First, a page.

It subtly tackles everyday female issues, whilst not basing the whole plot around them
Subtlety is this film’s forte, and script-writer Lauryn uses minor filler scenes to address some everyday issues and discrimination women endure. There is manspreading on the subway, and Harper’s boss (played by Michaela Watkins) even admits that the only reason she sent her on the trip to complete a deal with “really horny Spanish men that like the ladies”, was because she has a vagina. Later on, Leah is given a good minute long monologue admiring the different types of boobs that are presented on the topless Barcelona beach -- proof that the whole plot doesn’t need to revolve around body confidence to insight body confidence.
The women are unapologetically sexual beings
All three women are confident in their own sexuality and talk about sleeping with men as casually and crudely as many real young millennial women do. “Some people land on the moon, others cure diseases, you smash this DJ” says Leah to Harper matter of factly, as she convinces her to get on the plane to Ibiza. Upon arrival, she asks the taxi man to “take us to the sunset” and Nikki chimes in with “And then the DJs dick!” It doesn’t make the characters any less self-respecting or be any less empowered, only more real.
Both men and women make advances
Ibiza lets viewers experience a shocking world where it’s accepted for both men and women to make the first move. These women don’t wait around trying to play games, paralysed by archaic social convention, and instead pursue boldly and are received all the better for it. Leo isn’t pathetically put off when he learns that Harper flew over to Ibiza for him, he’s pleasantly surprised, as he should be -- three cheers for a bit of harmless stalking.
For once, the guy is the charming, goofy clutz
At long last, the woman is not portrayed to be the ditzy lover, so overwhelmed by the sparks flying and the fact that the guy is even paying attention to little old her (think every Jennifer Aniston movie ever made) and it is instead Leo that takes an ‘endearing’ tumble during their first meeting. He rambles and overthinks throughout, beating himself up for signing off a late-night voicemail with “Lots of love? You CREEP! Stop just stop.”
They smoke weed!
A 2017 report from the Cannabis Consumers Coalition said that just as many women consume cannabis as men, yet it is rare to see women lighting up a fat one on screen. Men have always completely dominated weed culture, but shows like Broad City and Ibiza help to break conventions by intertwining smoking naturally with other storylines. Women are often wrongly stereotyped as highly-strung control freaks, which doesn't mesh well with perception of weed -- its ability to relax you and focus you on yourself -- and showing the friends smoking weed on three separate occasions, couldn’t be more revolutionary.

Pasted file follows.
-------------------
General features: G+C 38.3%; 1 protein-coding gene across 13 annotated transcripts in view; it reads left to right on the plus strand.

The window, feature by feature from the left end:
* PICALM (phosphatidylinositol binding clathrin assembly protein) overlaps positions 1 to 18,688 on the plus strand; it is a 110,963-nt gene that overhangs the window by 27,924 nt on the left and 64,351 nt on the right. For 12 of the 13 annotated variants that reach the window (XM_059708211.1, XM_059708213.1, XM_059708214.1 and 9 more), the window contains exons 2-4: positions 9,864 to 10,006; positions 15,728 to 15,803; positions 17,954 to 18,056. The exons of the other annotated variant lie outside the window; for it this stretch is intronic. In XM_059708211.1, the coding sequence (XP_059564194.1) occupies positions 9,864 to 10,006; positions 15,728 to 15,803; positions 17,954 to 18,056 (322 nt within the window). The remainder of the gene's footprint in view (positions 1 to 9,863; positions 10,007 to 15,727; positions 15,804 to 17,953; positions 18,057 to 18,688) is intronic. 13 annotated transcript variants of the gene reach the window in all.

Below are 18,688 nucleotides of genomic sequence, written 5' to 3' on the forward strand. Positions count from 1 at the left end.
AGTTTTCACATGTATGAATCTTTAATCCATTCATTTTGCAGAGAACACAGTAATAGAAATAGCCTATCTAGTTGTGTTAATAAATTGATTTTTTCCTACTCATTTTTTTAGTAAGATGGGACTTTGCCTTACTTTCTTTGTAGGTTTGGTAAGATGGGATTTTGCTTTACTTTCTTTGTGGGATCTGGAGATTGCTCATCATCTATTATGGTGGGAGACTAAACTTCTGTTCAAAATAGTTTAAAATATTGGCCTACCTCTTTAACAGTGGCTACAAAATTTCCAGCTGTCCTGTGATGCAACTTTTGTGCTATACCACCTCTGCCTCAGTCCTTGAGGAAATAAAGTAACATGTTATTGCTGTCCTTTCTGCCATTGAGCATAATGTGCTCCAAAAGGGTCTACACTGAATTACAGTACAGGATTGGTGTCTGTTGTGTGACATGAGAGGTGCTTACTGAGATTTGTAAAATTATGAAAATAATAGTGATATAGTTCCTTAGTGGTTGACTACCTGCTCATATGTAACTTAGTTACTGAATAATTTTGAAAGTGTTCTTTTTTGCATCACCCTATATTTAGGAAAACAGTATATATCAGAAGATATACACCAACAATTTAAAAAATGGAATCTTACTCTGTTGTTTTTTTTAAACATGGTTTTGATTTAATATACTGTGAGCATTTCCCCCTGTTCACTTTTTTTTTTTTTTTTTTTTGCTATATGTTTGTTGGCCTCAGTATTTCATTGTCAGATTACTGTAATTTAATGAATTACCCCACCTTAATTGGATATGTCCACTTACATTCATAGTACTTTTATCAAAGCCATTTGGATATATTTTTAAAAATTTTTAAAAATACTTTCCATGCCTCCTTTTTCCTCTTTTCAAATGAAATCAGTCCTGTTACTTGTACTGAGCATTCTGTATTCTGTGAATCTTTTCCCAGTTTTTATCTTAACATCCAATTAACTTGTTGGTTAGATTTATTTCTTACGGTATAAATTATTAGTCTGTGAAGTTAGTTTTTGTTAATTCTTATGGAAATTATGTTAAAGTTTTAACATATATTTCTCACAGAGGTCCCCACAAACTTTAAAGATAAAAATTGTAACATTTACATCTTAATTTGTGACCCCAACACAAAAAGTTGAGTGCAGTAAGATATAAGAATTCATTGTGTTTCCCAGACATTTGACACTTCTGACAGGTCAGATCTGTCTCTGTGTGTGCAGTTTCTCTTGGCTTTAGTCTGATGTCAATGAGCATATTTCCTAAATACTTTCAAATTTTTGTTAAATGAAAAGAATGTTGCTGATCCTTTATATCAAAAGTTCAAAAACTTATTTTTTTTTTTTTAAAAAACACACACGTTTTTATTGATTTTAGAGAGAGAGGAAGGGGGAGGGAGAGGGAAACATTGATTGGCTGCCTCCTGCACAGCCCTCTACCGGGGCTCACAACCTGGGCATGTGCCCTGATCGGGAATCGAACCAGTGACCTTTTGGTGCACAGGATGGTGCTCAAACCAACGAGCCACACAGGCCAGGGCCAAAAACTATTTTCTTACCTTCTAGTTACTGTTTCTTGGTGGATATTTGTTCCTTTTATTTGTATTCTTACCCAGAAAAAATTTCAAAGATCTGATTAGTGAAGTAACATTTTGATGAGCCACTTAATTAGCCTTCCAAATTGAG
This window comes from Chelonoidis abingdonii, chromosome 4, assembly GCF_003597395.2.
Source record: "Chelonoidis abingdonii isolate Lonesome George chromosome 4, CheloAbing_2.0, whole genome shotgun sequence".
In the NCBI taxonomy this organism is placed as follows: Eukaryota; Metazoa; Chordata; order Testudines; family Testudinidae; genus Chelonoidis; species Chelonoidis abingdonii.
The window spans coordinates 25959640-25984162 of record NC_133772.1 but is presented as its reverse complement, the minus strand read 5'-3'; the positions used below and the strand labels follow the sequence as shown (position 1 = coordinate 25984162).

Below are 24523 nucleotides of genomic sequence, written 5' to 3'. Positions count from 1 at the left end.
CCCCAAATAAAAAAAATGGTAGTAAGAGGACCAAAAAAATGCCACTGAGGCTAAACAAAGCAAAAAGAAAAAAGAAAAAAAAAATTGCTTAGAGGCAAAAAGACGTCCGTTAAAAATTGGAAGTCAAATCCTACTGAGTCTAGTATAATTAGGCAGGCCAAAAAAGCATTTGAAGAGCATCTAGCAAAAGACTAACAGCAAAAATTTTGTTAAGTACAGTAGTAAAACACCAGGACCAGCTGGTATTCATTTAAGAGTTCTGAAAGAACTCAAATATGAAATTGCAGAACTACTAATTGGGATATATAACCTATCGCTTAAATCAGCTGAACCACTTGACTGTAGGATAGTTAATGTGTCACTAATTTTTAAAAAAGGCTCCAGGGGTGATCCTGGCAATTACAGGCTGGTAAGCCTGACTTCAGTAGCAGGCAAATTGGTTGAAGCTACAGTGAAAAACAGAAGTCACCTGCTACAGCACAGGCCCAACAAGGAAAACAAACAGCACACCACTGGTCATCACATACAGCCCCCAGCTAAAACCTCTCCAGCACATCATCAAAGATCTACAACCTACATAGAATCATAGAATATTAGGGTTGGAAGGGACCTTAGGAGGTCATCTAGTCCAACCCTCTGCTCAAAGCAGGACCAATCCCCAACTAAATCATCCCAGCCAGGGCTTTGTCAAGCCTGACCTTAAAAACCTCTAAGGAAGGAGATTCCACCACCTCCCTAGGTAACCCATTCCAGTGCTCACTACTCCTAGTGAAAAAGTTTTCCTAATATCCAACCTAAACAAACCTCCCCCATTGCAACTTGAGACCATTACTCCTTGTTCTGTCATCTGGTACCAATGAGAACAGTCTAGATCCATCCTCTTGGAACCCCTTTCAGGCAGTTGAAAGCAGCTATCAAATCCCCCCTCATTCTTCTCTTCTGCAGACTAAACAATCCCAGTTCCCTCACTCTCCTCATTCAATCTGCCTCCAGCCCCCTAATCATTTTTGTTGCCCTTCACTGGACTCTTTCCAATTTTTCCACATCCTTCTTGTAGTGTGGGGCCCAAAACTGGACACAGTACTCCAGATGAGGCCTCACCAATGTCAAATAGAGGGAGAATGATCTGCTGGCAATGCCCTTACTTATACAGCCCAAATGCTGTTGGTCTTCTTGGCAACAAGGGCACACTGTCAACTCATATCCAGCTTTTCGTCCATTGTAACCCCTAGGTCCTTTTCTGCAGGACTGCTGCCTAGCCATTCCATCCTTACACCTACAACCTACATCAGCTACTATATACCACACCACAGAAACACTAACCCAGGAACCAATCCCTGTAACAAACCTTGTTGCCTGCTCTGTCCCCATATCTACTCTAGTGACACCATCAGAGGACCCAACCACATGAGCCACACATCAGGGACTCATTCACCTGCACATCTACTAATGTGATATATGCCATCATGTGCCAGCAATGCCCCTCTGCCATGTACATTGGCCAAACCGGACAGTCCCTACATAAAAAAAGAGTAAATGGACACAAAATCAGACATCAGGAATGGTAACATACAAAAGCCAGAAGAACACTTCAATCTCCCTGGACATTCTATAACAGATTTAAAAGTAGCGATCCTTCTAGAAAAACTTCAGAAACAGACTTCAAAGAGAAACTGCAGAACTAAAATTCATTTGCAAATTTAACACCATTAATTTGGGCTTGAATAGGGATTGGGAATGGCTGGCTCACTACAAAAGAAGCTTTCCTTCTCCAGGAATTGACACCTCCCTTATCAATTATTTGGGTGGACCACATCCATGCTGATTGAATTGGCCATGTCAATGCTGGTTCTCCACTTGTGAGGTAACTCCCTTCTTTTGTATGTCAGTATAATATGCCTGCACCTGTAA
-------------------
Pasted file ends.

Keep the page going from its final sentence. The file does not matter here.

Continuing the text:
They eat at various points
Now this may not seem so monumental, but showing food actually passing through a woman’s lips is extremely rare. Sure, lots of characters go out to dinner on-screen, but how many times does it show them actually eating? Not a lot. Ibiza shows the women eating food, and thoroughly enjoying it, shown by the realistic silence as they savour their Cinnabon baked goods in in the airport lounge, the only sound escaping them being, “Mmmmmmmmmm.” They make a beeline to the food when they arrive at a fancy party and refuse to go home without a sloppy kebab that same evening -- women after my own heart.
There are no fall outs, only examples of endless support
It is rare for a film not to involve a big bust-up or misunderstanding which pushes the friendships to breaking point, but in Ibiza there is no such moment. The friends show nothing but love and respect for one another, shown most beautifully in the all too real drug-induced club DMC (‘deep meaningful chat’ for those who lived under a rock during secondary school), that includes the exchanges, “You guys are amazing, you’re smart, beautiful and you can do anything you set your mind to,” and “You two people are the most beautiful creatures that ever-set foot in this goddamn planet!” Which receives a chorus of, “No you are!!!”
Harper chooses herself over her relationship with Leo
Though Harper did sacrifice being well rested for an important business meeting to hang out with Leo, she ultimately prioritises herself and her future success, declining a free trip to Tokyo and telling him if he wants to see her again, he can make the effort to come to New York. She is a strong independent woman who would quite like him to be her man, but does not need him to be her man. The film ends as it begun, with Harper on her own on the subway, showing that her life hasn’t magically changed, but her outlook and drive has. Possibly the first rom-com in which the lasting point was not that she ‘got the guy’, Ibiza is the most empowering and real representation of the female experience, much-needed in a time where our summer evenings are taken over by a ‘reality’ show whose entire premise is to get into a relationship.
This article originally appeared on i-D UK.